# Symbolic package: Difference between revisions

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The {{Forge|symbolic|symbolic package}} is part of the | The {{Forge|symbolic|symbolic package}} is part of the [[Octave Forge]] project. | ||

[[Category:Octave | [[Category:Octave Forge]] | ||

=== Demos and usage examples === | === Demos and usage examples === | ||

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dfh (a) | dfh (a) | ||

ans = -1.5708 | |||

## And you can evaluate dfh at an array of "double" values: | ## And you can evaluate dfh at an array of "double" values: | ||

dfh ([1.23 | dfh ([1.23 12.3 pi/2]) | ||

ans = | |||

-0.82502 4.20248 -1.57080 | |||

</source> | |||

* '''Demo of how to graph symbolic functions (by converting SYMBOLIC functions into ANONYMOUS functions)''' | |||

<source lang="octave"> | |||

## The following code will produce the same vector field plot as Figure 1.14 from Example 1.6 (pg. 39) from A Student's Guide to Maxwell's Equations by Dr. Daniel Fleisch. | |||

## Make sure symbolic package is loaded and symbolic variables declared. | |||

pkg load symbolic | |||

syms x y | |||

## Write a Vector Field Equation in terms of symbolic variables | |||

vectorfield = [sin(pi*y/2); -sin(pi*x/2)]; | |||

## Vector components are converted from symbolic into "anonymous functions" which allows them to be graphed. | |||

## The "'vars', [x y]" syntax ensures each component is a function of both 'x' & 'y' | |||

iComponent = function_handle (vectorfield(1), 'vars', [x y]); | |||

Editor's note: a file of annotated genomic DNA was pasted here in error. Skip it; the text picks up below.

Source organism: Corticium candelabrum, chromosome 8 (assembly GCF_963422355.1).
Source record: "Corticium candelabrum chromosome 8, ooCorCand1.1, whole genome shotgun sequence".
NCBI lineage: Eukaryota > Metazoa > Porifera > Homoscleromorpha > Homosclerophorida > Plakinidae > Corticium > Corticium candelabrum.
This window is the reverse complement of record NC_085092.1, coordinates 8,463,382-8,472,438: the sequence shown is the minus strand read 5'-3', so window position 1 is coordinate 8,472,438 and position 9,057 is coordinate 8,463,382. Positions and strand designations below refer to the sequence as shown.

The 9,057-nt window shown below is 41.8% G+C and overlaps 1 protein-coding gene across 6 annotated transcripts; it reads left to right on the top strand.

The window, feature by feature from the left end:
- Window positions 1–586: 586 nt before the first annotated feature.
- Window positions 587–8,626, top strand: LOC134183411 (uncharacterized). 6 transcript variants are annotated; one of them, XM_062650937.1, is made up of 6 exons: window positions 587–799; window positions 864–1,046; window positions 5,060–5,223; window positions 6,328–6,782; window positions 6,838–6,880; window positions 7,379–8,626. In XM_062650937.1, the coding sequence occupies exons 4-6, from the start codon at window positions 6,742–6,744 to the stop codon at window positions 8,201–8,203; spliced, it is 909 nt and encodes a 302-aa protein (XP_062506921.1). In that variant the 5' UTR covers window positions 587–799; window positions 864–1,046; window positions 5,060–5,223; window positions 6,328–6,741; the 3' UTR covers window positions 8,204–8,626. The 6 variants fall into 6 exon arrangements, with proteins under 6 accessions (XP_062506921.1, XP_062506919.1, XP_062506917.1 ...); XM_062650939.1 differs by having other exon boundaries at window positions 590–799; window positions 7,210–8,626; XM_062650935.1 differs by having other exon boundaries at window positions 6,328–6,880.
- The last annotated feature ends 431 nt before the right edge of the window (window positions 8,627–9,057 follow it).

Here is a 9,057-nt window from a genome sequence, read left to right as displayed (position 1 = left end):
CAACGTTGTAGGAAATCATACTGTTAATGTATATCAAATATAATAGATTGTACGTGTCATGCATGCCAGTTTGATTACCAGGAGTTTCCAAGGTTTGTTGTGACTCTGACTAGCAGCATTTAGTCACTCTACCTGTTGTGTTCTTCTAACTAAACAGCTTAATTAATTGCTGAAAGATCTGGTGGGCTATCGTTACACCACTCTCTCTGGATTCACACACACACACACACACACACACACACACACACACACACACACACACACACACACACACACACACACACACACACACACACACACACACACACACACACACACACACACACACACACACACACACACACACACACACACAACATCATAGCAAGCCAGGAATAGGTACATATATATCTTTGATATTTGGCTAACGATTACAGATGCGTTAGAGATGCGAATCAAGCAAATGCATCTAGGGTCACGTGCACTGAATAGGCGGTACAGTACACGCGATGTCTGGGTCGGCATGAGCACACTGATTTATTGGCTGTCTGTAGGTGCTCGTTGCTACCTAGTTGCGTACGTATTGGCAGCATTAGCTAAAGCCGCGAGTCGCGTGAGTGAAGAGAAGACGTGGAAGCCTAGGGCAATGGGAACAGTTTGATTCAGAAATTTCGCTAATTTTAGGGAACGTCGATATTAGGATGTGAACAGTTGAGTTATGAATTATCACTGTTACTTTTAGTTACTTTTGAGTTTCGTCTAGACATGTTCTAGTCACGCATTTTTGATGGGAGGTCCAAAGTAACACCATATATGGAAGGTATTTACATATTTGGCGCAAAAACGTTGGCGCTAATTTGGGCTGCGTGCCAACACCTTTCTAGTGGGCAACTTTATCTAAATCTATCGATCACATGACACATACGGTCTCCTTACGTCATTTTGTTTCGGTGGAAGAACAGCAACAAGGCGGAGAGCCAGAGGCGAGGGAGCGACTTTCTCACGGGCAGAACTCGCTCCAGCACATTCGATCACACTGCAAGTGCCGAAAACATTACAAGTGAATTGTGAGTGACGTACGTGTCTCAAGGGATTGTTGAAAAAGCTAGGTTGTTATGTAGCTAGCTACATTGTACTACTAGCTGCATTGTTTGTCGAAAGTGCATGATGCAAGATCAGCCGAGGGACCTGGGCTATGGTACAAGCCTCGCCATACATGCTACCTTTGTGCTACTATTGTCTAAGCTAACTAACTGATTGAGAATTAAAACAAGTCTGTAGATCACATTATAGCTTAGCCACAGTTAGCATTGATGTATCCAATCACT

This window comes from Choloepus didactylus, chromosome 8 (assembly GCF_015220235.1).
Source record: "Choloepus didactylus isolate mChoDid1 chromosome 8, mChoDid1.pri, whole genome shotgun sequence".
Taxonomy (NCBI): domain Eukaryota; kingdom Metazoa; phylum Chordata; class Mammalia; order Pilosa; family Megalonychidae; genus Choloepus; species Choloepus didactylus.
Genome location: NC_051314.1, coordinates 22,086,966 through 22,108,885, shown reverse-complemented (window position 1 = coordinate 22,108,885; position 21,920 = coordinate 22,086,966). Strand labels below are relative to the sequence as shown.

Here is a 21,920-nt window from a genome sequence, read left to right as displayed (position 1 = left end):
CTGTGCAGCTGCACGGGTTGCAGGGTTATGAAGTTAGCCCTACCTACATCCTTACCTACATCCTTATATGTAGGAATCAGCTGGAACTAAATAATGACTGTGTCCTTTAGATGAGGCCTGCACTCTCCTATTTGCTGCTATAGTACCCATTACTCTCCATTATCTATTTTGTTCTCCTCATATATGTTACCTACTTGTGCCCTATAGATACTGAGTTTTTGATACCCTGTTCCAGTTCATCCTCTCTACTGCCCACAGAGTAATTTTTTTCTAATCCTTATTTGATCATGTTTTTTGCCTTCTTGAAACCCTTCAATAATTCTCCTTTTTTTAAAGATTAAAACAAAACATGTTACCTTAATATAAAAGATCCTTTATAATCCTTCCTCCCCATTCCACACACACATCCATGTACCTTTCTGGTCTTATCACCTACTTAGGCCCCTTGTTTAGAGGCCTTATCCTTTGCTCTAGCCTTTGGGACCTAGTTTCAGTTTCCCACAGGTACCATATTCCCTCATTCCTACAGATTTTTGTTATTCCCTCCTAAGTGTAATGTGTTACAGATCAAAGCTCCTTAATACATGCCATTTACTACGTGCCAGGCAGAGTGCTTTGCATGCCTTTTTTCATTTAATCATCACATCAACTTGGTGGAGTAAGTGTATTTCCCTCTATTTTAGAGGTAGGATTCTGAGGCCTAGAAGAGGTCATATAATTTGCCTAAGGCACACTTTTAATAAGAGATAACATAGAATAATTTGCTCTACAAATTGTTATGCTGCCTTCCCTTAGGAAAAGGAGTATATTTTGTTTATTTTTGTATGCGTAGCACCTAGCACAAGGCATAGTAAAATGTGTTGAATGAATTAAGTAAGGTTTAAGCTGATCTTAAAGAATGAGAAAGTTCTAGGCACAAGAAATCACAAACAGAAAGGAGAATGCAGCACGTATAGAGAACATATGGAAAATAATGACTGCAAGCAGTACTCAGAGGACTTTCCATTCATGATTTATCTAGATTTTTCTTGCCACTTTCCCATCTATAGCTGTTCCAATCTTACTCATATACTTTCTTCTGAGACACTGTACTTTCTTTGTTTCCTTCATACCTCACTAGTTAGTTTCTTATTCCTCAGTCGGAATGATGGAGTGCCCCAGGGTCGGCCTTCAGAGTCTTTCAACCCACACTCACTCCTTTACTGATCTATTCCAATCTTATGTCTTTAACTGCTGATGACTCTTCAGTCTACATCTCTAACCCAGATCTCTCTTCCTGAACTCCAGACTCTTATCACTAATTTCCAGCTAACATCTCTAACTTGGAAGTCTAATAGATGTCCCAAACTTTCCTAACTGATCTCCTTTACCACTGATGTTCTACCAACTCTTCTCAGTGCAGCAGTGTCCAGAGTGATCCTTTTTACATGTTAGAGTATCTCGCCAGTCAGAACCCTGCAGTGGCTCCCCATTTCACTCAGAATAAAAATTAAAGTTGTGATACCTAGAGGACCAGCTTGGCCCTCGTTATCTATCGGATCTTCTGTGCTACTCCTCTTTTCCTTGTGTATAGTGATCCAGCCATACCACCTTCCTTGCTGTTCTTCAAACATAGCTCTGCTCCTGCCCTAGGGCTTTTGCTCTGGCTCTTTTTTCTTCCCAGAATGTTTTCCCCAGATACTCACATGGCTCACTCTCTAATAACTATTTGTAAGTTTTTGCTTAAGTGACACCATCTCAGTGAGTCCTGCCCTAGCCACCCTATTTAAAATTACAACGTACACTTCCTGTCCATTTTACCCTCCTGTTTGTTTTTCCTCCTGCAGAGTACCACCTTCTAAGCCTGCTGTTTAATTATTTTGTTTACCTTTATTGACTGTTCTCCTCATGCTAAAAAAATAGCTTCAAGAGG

jComponent = function_handle (vectorfield(2), 'vars', [x y]); | |||

## Setup a 2D grid | |||

[X,Y] = meshgrid ([-0.5:0.05:0.5]); | |||

figure | |||

quiver (X, Y, iComponent (X, Y), jComponent (X,Y)) | |||

</source> | </source> | ||

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## | ## | ||

syms y(x) | syms y(x) | ||

de =diff(y, 3 ) + | sqrt2=sym(1.41421); | ||

de =diff(y, 3 ) +sqrt2*diff(y,2) + diff(y) == 0; | |||

f = dsolve(de, y(0) == 0, diff(y,1)(0) == 0 , diff(y,2)(0) == 1) | f = dsolve(de, y(0) == 0, diff(y,1)(0) == 0 , diff(y,2)(0) == 1) | ||

ff=function_handle(rhs(f)) | ff=function_handle(rhs(f)) |

## Latest revision as of 11:41, 10 June 2019

The symbolic package is part of the Octave Forge project.

### Demos and usage examples[edit]

**I'm trying to substitute a double value into an expression. How can I avoid getting "warning: Using rat() heuristics for double-precision input (is this what you wanted?)".**

In general, you should be very careful when converting floating point ("doubles") to symbolic variables, that's why the warning is bothering you.

```
## Demo of how to use a number (which was calculated in an octave
## variable) in a symbolic calculation, without getting a warning.
## use octave to calculate some number:
a = pi/2
## now do some work with the symbolic pkg
syms x
f = x * cos (x)
df = diff (f)
## Now we want to evaluate df at a:
# subs (df, x, a) # this gives the "rats" warning (and gives a symbolic answer)
## So instead, try
dfh = function_handle (df)
dfh (a)
ans = -1.5708
## And you can evaluate dfh at an array of "double" values:
dfh ([1.23 12.3 pi/2])
ans =
-0.82502 4.20248 -1.57080
```

**Demo of how to graph symbolic functions (by converting SYMBOLIC functions into ANONYMOUS functions)**